Fall brings the miracle of leafless aspen trees
In the summer I wrote about the amazing aspen forests and their family root system. In the fall we see the colors of the aspen groves as eye candy that we rush out to photograph each year. Now, as we move into the winter months, there is another unique feature of the aspen trees to amaze us: chlorophyll in the bark.
When we think of chlorophyll, we normally think of tree leaves. The aspen tree is unusual in that the tree bark has a high concentration of chlorophyll that is capable of carrying out photosynthesis and the production of carbohydrates normally reserved for leaves. This is a remarkable adaptation to the environment in which the aspen trees live. They must not only survive but thrive in a climate of relatively cool summers and cold winters at an altitude of altitude of 5,000 to 12,000 feet. The creator has enabled the aspen to produce food even in the winter months.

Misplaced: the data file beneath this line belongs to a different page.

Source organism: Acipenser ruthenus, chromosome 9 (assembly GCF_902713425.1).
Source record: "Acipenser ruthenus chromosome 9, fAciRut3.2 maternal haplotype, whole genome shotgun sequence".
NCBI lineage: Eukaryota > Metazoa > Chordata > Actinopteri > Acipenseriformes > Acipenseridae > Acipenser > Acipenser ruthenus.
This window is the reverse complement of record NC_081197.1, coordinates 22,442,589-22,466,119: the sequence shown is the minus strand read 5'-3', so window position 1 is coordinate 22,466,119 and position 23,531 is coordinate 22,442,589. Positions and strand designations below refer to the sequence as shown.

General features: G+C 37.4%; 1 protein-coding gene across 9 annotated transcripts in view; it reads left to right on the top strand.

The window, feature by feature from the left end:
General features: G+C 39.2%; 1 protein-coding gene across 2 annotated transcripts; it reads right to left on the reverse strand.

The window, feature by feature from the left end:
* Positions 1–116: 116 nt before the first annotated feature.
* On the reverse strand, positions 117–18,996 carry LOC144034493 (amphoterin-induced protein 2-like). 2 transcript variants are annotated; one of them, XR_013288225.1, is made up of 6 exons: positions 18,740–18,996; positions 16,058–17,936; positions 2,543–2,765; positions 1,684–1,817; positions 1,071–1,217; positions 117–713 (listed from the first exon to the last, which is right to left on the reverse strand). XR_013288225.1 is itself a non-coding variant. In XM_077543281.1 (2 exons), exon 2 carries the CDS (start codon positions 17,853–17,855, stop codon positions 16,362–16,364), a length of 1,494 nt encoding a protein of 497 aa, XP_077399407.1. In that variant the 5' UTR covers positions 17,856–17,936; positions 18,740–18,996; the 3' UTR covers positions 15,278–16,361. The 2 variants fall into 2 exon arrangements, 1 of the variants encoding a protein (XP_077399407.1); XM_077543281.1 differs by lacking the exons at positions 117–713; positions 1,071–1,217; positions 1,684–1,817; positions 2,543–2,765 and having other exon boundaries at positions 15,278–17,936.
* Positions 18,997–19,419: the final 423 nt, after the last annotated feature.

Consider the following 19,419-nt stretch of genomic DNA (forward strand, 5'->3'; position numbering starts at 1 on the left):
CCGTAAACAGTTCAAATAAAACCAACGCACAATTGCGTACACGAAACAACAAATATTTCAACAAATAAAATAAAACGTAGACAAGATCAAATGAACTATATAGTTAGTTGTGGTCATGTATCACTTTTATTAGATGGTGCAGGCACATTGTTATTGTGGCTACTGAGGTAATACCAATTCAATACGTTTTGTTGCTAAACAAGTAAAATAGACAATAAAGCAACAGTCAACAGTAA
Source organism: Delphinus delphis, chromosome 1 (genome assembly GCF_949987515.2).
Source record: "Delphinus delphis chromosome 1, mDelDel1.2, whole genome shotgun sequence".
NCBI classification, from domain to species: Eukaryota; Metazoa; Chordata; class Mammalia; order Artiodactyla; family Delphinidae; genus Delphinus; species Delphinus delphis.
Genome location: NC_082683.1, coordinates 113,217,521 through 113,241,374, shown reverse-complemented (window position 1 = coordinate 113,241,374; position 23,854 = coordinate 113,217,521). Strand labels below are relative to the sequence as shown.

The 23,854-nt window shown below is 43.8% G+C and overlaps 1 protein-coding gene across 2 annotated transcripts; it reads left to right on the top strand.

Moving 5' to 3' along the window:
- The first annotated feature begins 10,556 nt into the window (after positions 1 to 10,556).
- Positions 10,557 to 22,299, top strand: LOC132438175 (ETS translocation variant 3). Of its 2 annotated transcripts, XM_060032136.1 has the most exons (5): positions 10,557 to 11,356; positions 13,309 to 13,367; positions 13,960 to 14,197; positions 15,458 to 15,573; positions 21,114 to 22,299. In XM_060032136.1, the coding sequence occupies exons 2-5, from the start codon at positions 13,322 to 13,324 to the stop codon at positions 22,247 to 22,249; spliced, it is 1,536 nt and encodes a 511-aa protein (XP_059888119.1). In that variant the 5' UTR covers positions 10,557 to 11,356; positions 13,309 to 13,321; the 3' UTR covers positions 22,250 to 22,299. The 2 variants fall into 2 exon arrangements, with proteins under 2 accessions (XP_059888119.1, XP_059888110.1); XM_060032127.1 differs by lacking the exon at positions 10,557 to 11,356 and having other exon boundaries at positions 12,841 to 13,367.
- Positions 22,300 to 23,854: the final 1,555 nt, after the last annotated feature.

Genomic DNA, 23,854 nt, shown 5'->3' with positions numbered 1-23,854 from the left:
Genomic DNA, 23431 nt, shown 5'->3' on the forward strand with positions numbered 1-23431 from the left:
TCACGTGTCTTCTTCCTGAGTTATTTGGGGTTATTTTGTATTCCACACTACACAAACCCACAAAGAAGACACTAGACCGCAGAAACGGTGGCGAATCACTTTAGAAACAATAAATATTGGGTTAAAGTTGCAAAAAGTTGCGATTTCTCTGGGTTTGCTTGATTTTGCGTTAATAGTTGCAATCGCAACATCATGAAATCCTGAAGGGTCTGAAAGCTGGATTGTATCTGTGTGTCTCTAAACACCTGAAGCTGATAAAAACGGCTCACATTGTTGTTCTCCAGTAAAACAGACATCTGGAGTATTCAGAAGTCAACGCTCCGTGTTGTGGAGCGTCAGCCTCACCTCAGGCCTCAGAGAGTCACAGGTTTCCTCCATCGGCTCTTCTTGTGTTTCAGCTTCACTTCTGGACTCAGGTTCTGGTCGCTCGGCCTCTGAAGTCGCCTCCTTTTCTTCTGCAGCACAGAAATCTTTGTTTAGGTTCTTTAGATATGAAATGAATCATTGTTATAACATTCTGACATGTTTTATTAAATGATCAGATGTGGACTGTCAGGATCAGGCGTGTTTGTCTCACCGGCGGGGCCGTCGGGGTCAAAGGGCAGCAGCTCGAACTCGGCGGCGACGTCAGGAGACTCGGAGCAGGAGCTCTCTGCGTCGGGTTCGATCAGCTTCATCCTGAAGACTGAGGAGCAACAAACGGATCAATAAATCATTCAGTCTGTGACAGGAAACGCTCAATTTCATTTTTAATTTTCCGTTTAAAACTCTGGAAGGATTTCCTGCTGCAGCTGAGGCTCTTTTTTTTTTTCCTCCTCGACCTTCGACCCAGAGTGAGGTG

Aspen bark is very thin and the chlorophyll layer lies within about 1/32 inch of the exterior surface of the bark. The exterior surface is called the periderm, and when you brush the tree bark with your hand, the white that comes off on your hand is the dead periderm cells. The photosynthetic layer comprises only about 5 percent of the total volume of the bark of an aspen tree but accounts for 30 to 50 percent of the carbohydrate production as the leaves.
This indicates the importance of the bark to the nutrition of the tree and how unusual it is from other trees that lose their leaves and become dormant during winter. This also gives the aspen tree a head start in spring growth.
This carbohydrate resource does not go unnoticed during the hard winters and becomes a food source for forest wildlife. Deer and elk strip the bark from aspen trees when grass is not available. Burrowing animals such as gophers dig and feed upon the roots. The amazing aspen tree is a miracle for the whole forest.